Donna Buchanan, Associate Professor of Musicology at University of Illinois, Urbana-Champaign will give a free lecture titled
"Beyond Nation? A Thrice-Told Tale from Bulgaria’s Postsocialist Soundstage."
In A Thrice-Told Tale: Feminism, Postmoderism, and Ethnographic Responsibility (1992), anthropologist Margery Wolf masterfully relates a single incident from her fieldwork in three complementary literary guises—as fieldnotes, a short story, and a scholarly ethnography—to illustrate how situated presentation engages different audiences, illuminates different issues, and conveys different meanings. Similarly, while conducting “follow up” fieldwork with Bulgaria’s Kutev Ensemble during 2007–08, I encountered three divergent musical and dramatic productions of Bulgarian expressive culture whose narratives, like Wolf’s tales, collectively pose a postmodernist inquiry into the politics of representation. In this paper I juxtapose these staged commentaries to tease out the perspectival dialogues on nation currently at play within Bulgarian artistic communities. Thus, while presentations by the recently established company “Bŭlgare” traffic in timeworn but disturbingly powerful primordialist appeals to ethnonationalist sentiment, those of rhythmic gymnast Neshka Robeva, such as her “Bezhantsii” (Refugees), sidestep and extend the concept of nation by situating the Black Sea bluster of local choreography and movement in a diaspora of international venues and transnational genres. Most strikingly, through strategically composed and choreographed works that call upon diverse regional and international folkloric and popular culture styles, including those of minority populations, the Kutev Ensemble is deliberately performing against gender and ethnonationalist stereotypes in favor of productions cosmopolitan in form and postnationalist in content. In so doing, they are redefining the very essence of “national” folklore in direct defiance of a lingering socialist-era cultural policy legacy, while simultaneously parrying market tensions, touristic expectations, and government corruption.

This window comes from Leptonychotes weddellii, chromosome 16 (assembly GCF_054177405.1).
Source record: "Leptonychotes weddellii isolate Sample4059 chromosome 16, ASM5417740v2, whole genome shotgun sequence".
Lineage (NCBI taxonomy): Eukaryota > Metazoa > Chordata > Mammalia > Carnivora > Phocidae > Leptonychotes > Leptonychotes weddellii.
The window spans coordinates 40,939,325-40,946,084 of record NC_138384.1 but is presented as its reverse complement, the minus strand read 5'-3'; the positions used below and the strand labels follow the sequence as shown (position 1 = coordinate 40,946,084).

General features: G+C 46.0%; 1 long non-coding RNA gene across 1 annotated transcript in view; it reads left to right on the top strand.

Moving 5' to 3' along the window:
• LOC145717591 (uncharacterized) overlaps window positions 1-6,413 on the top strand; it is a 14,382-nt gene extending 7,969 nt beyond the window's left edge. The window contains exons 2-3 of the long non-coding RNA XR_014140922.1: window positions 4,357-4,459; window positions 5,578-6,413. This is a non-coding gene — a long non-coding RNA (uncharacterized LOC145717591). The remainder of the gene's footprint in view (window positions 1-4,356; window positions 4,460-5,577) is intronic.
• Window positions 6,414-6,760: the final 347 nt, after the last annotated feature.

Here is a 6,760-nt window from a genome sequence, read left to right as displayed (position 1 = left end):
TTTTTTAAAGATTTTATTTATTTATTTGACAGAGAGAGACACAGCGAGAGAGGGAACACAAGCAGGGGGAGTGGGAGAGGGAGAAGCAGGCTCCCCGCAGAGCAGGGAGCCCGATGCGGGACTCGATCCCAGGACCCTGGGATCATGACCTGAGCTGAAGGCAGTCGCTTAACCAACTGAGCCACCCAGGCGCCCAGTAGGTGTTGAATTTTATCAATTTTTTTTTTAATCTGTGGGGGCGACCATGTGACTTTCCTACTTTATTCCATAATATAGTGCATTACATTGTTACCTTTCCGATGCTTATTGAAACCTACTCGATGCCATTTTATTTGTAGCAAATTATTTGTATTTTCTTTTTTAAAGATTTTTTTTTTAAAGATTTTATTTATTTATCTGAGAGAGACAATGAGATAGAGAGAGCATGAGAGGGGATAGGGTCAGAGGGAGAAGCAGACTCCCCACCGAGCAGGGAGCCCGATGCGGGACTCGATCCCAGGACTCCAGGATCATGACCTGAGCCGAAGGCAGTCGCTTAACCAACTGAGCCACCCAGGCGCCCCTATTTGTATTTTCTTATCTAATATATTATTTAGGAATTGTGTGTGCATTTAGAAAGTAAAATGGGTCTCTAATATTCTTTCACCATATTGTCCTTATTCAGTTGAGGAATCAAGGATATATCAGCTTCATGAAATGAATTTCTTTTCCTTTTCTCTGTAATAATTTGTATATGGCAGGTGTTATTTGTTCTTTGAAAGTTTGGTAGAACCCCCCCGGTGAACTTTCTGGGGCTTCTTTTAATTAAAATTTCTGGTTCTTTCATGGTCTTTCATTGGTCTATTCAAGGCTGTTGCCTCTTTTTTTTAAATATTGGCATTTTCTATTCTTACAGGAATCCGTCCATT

A specialist in the musical styles of Bulgaria, the Balkans, and the NIS (especially Russia and the Republic of Georgia), Donna Buchanan’s scholarly interests include music as symbolic communication, music in aesthetic systems, music and power relations, music and cosmology, and music and social identity. Her additional teaching areas include ethnomusicological methodologies, ethnography, Mediterranean traditional and art musics, the musical cultures of indigenous peoples, and Russian and East European classical music, particularly Bartók, Musorgsky, and Shostakovich. Her articles have appeared in major journals of ethnomusicology, musicology, and East European studies. A faculty affiliate of the Russian, East European, and Eurasian Center (REEEC) since 1998 and its Director from 2005–08, Professor Buchanan also established “Balkanalia,” the University of Illinois Balkan Music Ensemble, which performs regularly under the auspices of both REEEC and the School of Music. Her first book, an ethnomusicological monograph entitled Performing Democracy: Bulgarian Music and Musicians in Transition (University of Chicago Press, 2006, with accompanying CD-Rom), is the result of more than ten years of intensive ethnographic research in Bulgaria, funded by IREX, Fulbright, ACLS-SSRC, Wenner-Gren, and NEH grants. A second, edited volume, Balkan Popular Culture and the Ottoman Ecumene: Music, Image, and Regional Political Discourse (Scarecrow Press, with accompanying VCD), was published in 2007. In 2007 Professor Buchanan began new research concerning Bulgarian music, spirituality, gender, and postsocialism; and music, memory, and the politics of the Armenian genocide among Bulgarian Armenians.
Co-sponsored by the Department of Music, Center for Russian and East European Studies, European Union Center for Excellence / European Studies Center